After my Inca Trail Trek last year, the Mount Everest Base Camp Trek appeared to be a logical next step. Obviously I knew that this trek is one among the most beautiful ones in the world; however at the same time also one among the most challenging. This didn’t scare me off but what did worry me a bit is that I read in many on-line Everest Base Camp journals that for most people the basic accommodation, the cold nights, not being able to wash yourself properly for at least 2 weeks, the monotonous food … were the hardest to endure …
Although I love hiking, I also love comfort so I started searching on-line for an “Everest Luxury Trek” and found the Yeti Mountain Homes, a group of luxury lodges located on the classic trekking route in the Khumbu area. I contacted them and as from that moment I was blown away by the Yeti Mountain Home experience … a lovely lady called Pasang patiently and very professionally answered all my questions and created a customized itinerary for us.
Unfortunately there are no Yeti Mountain Homes (yet) all the way up till Everest Base Camp but Pasang made sure that we had the best possible accommodation in every place. I totally understand that when you are high up in the mountains it is impossible to have a luxury lodge but I can ensure you that it makes a world of difference staying the majority of nights throughout your trek in a luxury lodge and only a few nights in a basic one compared to staying all nights of your trek in a basic lodge.
The Yeti Mountain Home rooms are all spacious modern rooms containing a private bathroom (hot water) and a private western toilet. Although it is not possible to have heating in the rooms so high in the mountains, all beds have electric blankets ensuring a good and warm night sleep. Everything was very clean, the service was great and the cuisine delicious. There was free WIFI in the Mountain Homes in Lukla and Namche and in your room you could recharge for free your phone, camera, i-pad …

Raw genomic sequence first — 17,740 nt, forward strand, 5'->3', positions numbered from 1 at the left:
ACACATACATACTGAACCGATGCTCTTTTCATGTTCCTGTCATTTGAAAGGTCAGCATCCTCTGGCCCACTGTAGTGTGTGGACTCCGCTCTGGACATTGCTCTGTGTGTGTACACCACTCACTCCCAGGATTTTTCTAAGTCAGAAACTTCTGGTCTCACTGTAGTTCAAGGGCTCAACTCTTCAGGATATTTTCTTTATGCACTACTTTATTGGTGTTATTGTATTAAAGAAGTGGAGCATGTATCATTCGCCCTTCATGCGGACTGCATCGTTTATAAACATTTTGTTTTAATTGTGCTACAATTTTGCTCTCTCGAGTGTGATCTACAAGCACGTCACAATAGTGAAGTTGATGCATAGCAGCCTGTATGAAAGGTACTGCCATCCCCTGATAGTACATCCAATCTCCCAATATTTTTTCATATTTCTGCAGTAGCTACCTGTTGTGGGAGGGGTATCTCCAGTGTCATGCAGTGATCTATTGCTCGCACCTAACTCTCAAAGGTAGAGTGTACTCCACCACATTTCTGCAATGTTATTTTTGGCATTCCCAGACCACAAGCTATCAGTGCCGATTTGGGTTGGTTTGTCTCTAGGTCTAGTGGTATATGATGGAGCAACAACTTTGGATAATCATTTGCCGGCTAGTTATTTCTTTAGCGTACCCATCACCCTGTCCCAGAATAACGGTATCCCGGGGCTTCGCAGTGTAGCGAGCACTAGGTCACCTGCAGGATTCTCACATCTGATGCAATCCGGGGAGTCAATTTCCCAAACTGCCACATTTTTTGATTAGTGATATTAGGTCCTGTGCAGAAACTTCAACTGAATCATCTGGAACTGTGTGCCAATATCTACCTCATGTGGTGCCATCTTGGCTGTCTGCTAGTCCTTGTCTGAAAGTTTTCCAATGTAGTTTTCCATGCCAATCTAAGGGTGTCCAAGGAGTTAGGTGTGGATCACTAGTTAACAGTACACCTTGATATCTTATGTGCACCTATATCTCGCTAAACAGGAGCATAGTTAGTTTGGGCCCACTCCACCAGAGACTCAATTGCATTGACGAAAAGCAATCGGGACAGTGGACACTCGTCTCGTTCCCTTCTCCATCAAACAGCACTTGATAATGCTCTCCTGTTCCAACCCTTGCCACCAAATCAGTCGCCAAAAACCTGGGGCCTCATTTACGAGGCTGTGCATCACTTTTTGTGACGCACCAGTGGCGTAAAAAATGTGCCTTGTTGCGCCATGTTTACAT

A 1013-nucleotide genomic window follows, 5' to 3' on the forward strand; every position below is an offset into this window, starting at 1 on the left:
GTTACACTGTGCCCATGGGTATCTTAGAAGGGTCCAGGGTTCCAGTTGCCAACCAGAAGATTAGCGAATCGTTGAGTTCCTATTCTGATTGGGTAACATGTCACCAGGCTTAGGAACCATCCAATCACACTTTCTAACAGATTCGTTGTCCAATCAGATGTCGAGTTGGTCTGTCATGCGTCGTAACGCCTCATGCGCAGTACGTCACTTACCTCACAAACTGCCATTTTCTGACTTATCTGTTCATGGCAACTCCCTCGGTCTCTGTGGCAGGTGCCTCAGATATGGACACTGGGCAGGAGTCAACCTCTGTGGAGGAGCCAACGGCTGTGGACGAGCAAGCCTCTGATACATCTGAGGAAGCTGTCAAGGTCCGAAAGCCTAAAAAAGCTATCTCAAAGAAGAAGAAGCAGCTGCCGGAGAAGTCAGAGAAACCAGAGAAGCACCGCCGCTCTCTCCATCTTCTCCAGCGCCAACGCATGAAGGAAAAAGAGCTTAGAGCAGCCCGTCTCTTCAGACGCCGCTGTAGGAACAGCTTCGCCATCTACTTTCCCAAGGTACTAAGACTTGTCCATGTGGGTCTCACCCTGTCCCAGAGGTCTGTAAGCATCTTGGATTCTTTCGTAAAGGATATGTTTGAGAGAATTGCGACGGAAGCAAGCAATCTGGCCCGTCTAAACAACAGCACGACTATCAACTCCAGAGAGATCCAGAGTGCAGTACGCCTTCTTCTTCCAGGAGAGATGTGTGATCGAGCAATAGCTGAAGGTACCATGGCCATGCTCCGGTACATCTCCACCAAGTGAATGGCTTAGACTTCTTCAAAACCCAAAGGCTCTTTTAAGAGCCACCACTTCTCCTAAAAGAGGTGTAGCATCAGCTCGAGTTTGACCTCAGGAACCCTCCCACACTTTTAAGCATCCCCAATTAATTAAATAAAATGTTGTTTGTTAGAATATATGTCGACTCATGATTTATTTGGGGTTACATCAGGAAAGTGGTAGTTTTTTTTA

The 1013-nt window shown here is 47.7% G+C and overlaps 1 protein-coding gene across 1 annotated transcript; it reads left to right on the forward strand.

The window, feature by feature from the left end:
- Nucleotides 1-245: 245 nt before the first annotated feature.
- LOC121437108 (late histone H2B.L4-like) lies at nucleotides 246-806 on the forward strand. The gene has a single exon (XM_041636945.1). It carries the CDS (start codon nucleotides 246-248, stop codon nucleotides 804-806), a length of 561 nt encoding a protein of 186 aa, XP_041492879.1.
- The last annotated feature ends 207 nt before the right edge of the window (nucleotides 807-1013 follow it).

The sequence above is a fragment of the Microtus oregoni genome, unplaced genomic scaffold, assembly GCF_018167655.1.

Quite a difference with a normal lodge on the Everest Base Camp Trek that usually only has a room with 2 beds to put your sleeping bag on, toilets are shared (and unfortunately not always clean), you have to pay for a hot shower when available, you also have to pay to recharge anything (when electricity is working), you have to pay for WIFI when available etc.
Pasang arranged for us a very knowledgeable guide as well as a porter so we only had to carry our day backpacks. Our guide – Janzing Sherpa – was amazing, spoke perfectly English and ensured we had a great time.
Although the trekking was hard and probably the hardest trekking I have done in my life so far – especially around the 5000m zone – we successfully made it to Everest Base Camp as well as to the top of Kalapathar … it was an incredible experience … a once-in-a-lifetime experience.
While we were in Namche we heard about the dramatic avalanche on the Everest making the 18th of April 2014 the deadliest day on the Everest so far. Our sincere condolences go to the families and friends of the Sherpas that lost their lives that day. Our thoughts also go to the family and friends of Thomas Princzkel, a Slovakian tourist who went missing from Dingboche on the 21st of April 2014. That mountains can be unpredictable and dangerous showed again when we were nearly hit by falling rocks on our way back from base camp, usually this only happens during monsoon season.
*Image of view of Mount Everest via Shutterstock